The good steps forward

From a climate justice perspective, there is a lot to celebrate. For too long Eskom has been wedded to coal, making it the biggest polluter on the continent. Cosatu is calling for a new Eskom and for its generation mandate to be expanded by the energy minister to allow it to increase its own renewable energy generation capacity. The union federation is also calling for relevant investment in battery storage to support renewable energy. It also wants worker- and community-owned generation capacity to be increased, and says targeted public and private investments should be made to produce renewable energy technology locally, particularly in provinces where workers and communities are at risk from the shift away from coal. 

Another major step forward is to require that all buildings should install locally produced solar panels over a five-year period. Doing so will reduce pressure on Eskom, lower carbon footprints, consumer and industry electricity bills, and boost the local solar panel-producing industry. Furthermore, Cosatu proposes that indigent households and small, medium and micro enterprises should qualify for subsidies or rebates for the installation of solar panels. Its support of indigent households also goes further, arguing that the free electricity allocation to indigent households should be increased. From a pro-poor perspective, this is all a welcome development.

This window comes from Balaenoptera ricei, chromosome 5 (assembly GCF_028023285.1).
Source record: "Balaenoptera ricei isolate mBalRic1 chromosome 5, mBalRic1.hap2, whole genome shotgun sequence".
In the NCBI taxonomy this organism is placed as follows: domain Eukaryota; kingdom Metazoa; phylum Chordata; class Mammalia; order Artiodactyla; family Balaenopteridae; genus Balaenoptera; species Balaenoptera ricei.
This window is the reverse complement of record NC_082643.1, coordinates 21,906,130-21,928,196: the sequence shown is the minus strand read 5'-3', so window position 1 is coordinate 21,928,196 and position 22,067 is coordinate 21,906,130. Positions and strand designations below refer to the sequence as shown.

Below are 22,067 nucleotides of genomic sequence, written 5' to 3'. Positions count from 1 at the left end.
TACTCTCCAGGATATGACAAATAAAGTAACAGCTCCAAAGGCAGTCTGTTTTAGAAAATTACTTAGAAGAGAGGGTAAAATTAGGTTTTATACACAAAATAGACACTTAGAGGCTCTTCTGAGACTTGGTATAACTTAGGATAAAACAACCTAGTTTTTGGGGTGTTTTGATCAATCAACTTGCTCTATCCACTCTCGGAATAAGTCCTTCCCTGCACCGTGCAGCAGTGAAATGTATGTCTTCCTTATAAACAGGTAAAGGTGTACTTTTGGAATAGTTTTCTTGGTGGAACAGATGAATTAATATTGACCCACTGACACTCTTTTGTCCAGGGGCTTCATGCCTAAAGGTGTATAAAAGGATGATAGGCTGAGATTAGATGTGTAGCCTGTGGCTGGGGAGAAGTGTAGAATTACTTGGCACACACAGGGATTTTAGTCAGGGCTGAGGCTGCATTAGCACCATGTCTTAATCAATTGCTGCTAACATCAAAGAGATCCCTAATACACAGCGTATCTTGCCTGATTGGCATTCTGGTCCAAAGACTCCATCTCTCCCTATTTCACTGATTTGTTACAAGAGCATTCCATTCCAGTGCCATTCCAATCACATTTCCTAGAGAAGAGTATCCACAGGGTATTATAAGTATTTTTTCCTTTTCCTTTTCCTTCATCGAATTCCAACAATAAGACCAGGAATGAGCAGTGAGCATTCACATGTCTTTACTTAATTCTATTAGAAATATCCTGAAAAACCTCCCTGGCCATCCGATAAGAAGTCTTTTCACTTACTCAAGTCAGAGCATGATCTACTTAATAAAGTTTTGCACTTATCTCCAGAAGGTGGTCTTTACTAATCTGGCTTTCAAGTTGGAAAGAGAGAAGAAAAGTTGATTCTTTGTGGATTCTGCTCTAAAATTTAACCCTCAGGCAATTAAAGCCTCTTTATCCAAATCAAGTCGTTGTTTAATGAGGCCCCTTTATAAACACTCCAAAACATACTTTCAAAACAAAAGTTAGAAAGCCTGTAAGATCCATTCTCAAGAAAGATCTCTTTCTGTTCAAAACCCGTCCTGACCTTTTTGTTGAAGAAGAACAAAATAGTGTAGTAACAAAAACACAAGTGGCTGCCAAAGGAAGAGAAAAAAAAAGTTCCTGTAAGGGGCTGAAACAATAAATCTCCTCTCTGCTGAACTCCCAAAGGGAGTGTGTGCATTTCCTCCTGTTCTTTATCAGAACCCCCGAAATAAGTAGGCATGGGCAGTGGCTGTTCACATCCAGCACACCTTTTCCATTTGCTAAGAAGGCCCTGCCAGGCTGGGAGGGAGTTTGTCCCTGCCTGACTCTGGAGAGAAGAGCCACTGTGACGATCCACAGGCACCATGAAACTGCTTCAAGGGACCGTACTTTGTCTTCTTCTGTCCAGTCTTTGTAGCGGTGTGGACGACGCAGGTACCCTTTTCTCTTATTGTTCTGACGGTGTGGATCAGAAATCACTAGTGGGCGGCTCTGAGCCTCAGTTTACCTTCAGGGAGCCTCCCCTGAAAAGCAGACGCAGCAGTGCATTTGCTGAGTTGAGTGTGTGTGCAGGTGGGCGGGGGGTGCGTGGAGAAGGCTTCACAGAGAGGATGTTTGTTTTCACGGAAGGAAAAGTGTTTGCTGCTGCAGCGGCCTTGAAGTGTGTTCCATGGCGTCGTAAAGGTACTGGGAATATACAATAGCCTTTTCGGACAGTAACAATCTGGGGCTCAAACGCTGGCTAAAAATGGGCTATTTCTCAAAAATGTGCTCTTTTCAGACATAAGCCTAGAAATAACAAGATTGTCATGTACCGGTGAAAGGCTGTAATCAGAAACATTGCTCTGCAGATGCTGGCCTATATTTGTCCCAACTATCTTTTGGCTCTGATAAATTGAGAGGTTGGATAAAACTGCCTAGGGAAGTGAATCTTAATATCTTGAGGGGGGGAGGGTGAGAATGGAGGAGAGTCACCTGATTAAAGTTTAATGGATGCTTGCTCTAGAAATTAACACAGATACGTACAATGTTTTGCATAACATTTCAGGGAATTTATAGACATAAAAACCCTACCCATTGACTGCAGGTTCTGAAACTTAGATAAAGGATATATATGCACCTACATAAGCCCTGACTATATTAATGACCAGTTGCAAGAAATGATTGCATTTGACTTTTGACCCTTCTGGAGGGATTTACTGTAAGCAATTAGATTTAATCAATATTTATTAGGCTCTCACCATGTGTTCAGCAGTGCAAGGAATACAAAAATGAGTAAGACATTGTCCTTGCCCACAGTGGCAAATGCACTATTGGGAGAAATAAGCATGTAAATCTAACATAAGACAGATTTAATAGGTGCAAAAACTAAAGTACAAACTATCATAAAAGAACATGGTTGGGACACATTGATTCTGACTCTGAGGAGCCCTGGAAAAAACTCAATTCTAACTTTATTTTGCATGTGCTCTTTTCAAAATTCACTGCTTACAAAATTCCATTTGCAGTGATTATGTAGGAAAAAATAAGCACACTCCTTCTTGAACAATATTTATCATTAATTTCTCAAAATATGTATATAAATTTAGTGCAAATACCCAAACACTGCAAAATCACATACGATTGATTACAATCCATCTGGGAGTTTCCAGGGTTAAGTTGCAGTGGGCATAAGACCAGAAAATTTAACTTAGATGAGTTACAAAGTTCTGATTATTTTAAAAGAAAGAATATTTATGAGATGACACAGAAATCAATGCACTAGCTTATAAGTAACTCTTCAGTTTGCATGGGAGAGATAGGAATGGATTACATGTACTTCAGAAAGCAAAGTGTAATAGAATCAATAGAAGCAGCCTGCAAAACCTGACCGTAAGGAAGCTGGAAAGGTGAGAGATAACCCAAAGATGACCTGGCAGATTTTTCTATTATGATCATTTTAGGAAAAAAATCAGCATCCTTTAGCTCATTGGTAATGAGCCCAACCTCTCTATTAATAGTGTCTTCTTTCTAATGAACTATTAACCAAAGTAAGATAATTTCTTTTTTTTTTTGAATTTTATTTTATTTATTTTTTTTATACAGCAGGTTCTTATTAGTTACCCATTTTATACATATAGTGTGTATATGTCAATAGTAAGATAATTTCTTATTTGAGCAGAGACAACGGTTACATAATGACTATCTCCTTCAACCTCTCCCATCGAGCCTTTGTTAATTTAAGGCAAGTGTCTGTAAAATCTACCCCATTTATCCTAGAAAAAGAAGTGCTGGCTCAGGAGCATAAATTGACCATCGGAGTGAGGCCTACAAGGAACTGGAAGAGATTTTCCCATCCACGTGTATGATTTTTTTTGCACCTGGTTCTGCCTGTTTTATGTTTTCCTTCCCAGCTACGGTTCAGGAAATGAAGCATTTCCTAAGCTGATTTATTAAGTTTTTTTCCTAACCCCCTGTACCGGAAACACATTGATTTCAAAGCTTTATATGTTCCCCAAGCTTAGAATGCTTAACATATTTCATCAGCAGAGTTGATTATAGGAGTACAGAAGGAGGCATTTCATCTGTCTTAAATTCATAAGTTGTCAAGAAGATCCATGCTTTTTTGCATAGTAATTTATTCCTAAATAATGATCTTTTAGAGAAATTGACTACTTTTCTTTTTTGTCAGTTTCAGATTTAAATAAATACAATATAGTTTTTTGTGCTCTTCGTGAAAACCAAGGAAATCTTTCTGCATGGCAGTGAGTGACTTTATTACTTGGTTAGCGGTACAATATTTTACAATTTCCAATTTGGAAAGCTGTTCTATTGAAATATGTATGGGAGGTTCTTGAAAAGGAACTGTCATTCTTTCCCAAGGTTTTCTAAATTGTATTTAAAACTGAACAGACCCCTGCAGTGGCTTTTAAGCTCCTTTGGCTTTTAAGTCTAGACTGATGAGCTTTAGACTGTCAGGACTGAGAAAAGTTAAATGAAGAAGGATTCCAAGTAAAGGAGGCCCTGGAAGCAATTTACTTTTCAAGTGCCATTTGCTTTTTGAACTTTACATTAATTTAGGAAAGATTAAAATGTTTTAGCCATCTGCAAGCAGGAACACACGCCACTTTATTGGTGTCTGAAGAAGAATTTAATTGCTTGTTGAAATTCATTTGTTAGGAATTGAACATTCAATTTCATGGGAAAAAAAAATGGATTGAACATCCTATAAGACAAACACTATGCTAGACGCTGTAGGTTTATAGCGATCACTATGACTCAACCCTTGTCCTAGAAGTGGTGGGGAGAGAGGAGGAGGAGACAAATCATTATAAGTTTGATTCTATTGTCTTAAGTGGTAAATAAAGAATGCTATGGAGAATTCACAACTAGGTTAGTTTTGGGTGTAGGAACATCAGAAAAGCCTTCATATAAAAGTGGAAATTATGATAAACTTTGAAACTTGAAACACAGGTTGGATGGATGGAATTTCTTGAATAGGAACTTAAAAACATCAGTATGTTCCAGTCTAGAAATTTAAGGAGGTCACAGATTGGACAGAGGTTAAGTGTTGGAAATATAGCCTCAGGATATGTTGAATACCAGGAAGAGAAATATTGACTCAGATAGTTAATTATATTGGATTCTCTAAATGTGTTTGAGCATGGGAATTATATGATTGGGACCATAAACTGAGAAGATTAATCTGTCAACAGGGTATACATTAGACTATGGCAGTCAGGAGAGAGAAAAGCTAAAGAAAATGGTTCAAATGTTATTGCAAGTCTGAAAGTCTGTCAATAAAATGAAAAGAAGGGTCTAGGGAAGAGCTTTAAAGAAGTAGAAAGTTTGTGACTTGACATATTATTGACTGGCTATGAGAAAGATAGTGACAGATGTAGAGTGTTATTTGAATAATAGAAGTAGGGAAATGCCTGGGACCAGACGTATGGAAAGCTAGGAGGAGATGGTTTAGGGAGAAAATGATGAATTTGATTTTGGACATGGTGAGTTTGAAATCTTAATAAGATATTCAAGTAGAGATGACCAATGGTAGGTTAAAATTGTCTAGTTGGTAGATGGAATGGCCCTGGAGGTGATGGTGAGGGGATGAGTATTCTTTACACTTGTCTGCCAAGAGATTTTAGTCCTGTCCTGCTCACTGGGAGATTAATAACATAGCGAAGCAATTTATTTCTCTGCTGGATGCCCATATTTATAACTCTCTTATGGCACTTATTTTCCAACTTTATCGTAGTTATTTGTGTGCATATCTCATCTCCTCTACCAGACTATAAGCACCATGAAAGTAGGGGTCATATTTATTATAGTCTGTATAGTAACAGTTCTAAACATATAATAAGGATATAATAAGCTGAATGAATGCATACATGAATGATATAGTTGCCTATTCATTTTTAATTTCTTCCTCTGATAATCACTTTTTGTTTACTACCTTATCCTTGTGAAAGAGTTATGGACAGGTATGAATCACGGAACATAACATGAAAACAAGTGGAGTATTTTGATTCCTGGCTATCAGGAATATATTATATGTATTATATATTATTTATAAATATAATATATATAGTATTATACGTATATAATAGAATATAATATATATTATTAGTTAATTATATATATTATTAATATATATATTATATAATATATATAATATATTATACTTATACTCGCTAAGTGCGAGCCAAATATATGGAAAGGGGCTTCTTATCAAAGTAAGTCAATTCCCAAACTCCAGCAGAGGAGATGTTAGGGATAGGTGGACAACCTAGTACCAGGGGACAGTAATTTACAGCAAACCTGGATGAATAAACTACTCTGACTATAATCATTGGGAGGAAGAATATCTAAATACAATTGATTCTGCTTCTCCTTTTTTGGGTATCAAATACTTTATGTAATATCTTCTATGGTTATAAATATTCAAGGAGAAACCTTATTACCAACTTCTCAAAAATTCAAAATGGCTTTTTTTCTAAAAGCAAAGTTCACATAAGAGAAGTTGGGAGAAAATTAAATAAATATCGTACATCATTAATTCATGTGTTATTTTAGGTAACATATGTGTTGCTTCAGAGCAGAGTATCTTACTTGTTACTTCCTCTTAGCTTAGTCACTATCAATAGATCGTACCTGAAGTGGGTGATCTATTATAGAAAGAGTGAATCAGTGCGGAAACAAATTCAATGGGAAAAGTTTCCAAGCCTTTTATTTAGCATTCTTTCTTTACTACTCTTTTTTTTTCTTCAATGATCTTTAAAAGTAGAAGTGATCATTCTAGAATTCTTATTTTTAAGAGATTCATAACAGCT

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A key provision in the proposal is ensuring that there is a just transition for workers and communities who will be affected by the transition to renewables. Not just workers but families, businesses and communities are reliant on the income and job creation which the coal industry provides. To avoid adding to South Africa’s unemployment crisis, a just transition plan would be put in place to protect and invest in these workers and communities. 

How just the transition Cosatu is calling for really will depend on how the details of the plan are fleshed out and then implemented. As has explored, the just transition has become somewhat of a buzzword, so we need to be careful about what gets passed off as just. We do not want to mistake “just a transition” for “a just transition”. However, although the details of the just transition plan need to be fleshed out, it is good that Cosatu is calling for one.